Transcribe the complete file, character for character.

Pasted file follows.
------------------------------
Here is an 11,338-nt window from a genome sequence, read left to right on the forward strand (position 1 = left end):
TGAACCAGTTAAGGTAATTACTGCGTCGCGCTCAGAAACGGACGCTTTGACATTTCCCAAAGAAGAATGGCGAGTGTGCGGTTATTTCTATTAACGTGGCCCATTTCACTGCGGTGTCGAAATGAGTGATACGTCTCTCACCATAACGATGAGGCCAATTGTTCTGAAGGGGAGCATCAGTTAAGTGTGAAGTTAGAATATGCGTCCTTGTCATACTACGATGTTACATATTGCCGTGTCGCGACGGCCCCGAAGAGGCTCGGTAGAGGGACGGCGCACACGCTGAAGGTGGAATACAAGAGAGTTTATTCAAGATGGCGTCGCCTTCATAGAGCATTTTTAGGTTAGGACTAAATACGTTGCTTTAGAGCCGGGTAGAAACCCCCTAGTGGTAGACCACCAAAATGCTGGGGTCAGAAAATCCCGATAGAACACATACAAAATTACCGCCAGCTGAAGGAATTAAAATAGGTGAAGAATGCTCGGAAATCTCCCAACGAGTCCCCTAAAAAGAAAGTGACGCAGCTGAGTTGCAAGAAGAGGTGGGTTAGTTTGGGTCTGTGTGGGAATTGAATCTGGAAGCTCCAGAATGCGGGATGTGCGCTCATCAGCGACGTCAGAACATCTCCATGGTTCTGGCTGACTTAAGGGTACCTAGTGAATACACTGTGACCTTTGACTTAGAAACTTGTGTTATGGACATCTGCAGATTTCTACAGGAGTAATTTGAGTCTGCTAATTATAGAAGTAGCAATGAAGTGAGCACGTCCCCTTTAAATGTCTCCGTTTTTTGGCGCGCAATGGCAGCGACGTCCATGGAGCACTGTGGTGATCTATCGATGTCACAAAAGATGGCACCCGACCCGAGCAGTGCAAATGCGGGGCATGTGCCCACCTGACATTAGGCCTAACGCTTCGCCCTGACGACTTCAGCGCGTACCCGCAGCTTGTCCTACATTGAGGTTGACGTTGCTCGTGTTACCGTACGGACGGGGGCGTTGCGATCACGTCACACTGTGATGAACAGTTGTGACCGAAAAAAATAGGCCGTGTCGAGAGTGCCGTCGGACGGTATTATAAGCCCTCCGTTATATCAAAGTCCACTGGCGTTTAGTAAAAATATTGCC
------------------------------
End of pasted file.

Here is an 11,338-nt window from a genome sequence, read left to right on the forward strand (position 1 = left end):
TGAACCAGTTAAGGTAATTACTGCGTCGCGCTCAGAAACGGACGCTTTGACATTTCCCAAAGAAGAATGGCGAGTGTGCGGTTATTTCTATTAACGTGGCCCATTTCACTGCGGTGTCGAAATGAGTGATACGTCTCTCACCATAACGATGAGGCCAATTGTTCTGAAGGGGAGCATCAGTTAAGTGTGAAGTTAGAATATGCGTCCTTGTCATACTACGATGTTACATATTGCCGTGTCGCGACGGCCCCGAAGAGGCTCGGTAGAGGGACGGCGCACACGCTGAAGGTGGAATACAAGAGAGTTTATTCAAGATGGCGTCGCCTTCATAGAGCATTTTTAGGTTAGGACTAAATACGTTGCTTTAGAGCCGGGTAGAAACCCCCTAGTGGTAGACCACCAAAATGCTGGGGTCAGAAAATCCCGATAGAACACATACAAAATTACCGCCAGCTGAAGGAATTAAAATAGGTGAAGAATGCTCGGAAATCTCCCAACGAGTCCCCTAAAAAGAAAGTGACGCAGCTGAGTTGCAAGAAGAGGTGGGTTAGTTTGGGTCTGTGTGGGAATTGAATCTGGAAGCTCCAGAATGCGGGATGTGCGCTCATCAGCGACGTCAGAACATCTCCATGGTTCTGGCTGACTTAAGGGTACCTAGTGAATACACTGTGACCTTTGACTTAGAAACTTGTGTTATGGACATCTGCAGATTTCTACAGGAGTAATTTGAGTCTGCTAATTATAGAAGTAGCAATGAAGTGAGCACGTCCCCTTTAAATGTCTCCGTTTTTTGGCGCGCAATGGCAGCGACGTCCATGGAGCACTGTGGTGATCTATCGATGTCACAAAAGATGGCACCCGACCCGAGCAGTGCAAATGCGGGGCATGTGCCCACCTGACATTAGGCCTAACGCTTCGCCCTGACGACTTCAGCGCGTACCCGCAGCTTGTCCTACATTGAGGTTGACGTTGCTCGTGTTACCGTACGGACGGGGGCGTTGCGATCACGTCACACTGTGATGAACAGTTGTGACCGAAAAAAATAGGCCGTGTCGAGAGTGCCGTCGGACGGTATTATAAGCCCTCCGTTATATCAAAGTCCACTGGCGTTTAGTAAAAATATTGCC